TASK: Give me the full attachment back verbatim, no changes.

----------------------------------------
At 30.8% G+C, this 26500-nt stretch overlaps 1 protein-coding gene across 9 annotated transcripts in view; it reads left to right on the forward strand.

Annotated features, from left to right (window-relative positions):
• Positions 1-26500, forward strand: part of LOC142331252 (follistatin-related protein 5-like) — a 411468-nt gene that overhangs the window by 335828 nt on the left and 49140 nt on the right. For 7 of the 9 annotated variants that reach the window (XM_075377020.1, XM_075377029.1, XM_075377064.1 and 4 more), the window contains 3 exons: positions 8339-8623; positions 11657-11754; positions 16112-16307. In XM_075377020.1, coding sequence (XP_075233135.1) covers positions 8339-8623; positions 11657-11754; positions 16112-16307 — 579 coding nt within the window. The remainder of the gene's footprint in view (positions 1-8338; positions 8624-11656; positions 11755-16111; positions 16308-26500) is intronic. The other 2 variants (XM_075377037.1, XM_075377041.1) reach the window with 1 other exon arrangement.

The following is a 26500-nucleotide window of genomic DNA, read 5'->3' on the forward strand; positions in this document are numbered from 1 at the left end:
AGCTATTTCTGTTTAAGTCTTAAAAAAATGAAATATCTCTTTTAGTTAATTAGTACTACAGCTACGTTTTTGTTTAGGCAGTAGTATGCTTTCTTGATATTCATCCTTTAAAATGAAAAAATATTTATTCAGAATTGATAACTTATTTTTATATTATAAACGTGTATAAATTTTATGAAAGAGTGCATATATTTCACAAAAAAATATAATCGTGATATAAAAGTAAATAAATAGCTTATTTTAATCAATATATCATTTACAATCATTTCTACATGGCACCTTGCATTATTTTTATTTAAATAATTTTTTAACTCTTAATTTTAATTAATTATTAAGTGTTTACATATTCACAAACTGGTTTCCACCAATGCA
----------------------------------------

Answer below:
At 30.8% G+C, this 26500-nt stretch overlaps 1 protein-coding gene across 9 annotated transcripts in view; it reads left to right on the forward strand.

Annotated features, from left to right (window-relative positions):
• Positions 1-26500, forward strand: part of LOC142331252 (follistatin-related protein 5-like) — a 411468-nt gene that overhangs the window by 335828 nt on the left and 49140 nt on the right. For 7 of the 9 annotated variants that reach the window (XM_075377020.1, XM_075377029.1, XM_075377064.1 and 4 more), the window contains 3 exons: positions 8339-8623; positions 11657-11754; positions 16112-16307. In XM_075377020.1, coding sequence (XP_075233135.1) covers positions 8339-8623; positions 11657-11754; positions 16112-16307 — 579 coding nt within the window. The remainder of the gene's footprint in view (positions 1-8338; positions 8624-11656; positions 11755-16111; positions 16308-26500) is intronic. The other 2 variants (XM_075377037.1, XM_075377041.1) reach the window with 1 other exon arrangement.

The following is a 26500-nucleotide window of genomic DNA, read 5'->3' on the forward strand; positions in this document are numbered from 1 at the left end:
AGCTATTTCTGTTTAAGTCTTAAAAAAATGAAATATCTCTTTTAGTTAATTAGTACTACAGCTACGTTTTTGTTTAGGCAGTAGTATGCTTTCTTGATATTCATCCTTTAAAATGAAAAAATATTTATTCAGAATTGATAACTTATTTTTATATTATAAACGTGTATAAATTTTATGAAAGAGTGCATATATTTCACAAAAAAATATAATCGTGATATAAAAGTAAATAAATAGCTTATTTTAATCAATATATCATTTACAATCATTTCTACATGGCACCTTGCATTATTTTTATTTAAATAATTTTTTAACTCTTAATTTTAATTAATTATTAAGTGTTTACATATTCACAAACTGGTTTCCACCAATGCA